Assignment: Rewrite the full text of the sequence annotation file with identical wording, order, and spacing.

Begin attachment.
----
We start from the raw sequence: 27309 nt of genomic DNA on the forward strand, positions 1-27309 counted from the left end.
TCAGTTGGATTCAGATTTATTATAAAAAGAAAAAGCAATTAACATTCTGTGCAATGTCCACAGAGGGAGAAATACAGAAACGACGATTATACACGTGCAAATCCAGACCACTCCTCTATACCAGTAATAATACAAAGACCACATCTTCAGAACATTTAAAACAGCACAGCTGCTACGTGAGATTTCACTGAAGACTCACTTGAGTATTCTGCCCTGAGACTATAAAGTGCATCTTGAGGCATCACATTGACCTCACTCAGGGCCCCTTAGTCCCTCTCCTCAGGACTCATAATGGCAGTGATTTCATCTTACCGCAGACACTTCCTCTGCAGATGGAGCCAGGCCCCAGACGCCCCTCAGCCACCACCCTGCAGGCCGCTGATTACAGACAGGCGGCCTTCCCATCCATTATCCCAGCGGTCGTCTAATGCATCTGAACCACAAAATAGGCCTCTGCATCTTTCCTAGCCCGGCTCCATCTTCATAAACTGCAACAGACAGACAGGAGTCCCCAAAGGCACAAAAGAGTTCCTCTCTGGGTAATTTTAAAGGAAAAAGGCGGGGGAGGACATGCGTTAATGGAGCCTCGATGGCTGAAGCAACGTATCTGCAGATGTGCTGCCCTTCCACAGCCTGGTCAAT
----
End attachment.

We start from the raw sequence: 27309 nt of genomic DNA on the forward strand, positions 1-27309 counted from the left end.
TCAGTTGGATTCAGATTTATTATAAAAAGAAAAAGCAATTAACATTCTGTGCAATGTCCACAGAGGGAGAAATACAGAAACGACGATTATACACGTGCAAATCCAGACCACTCCTCTATACCAGTAATAATACAAAGACCACATCTTCAGAACATTTAAAACAGCACAGCTGCTACGTGAGATTTCACTGAAGACTCACTTGAGTATTCTGCCCTGAGACTATAAAGTGCATCTTGAGGCATCACATTGACCTCACTCAGGGCCCCTTAGTCCCTCTCCTCAGGACTCATAATGGCAGTGATTTCATCTTACCGCAGACACTTCCTCTGCAGATGGAGCCAGGCCCCAGACGCCCCTCAGCCACCACCCTGCAGGCCGCTGATTACAGACAGGCGGCCTTCCCATCCATTATCCCAGCGGTCGTCTAATGCATCTGAACCACAAAATAGGCCTCTGCATCTTTCCTAGCCCGGCTCCATCTTCATAAACTGCAACAGACAGACAGGAGTCCCCAAAGGCACAAAAGAGTTCCTCTCTGGGTAATTTTAAAGGAAAAAGGCGGGGGAGGACATGCGTTAATGGAGCCTCGATGGCTGAAGCAACGTATCTGCAGATGTGCTGCCCTTCCACAGCCTGGTCAAT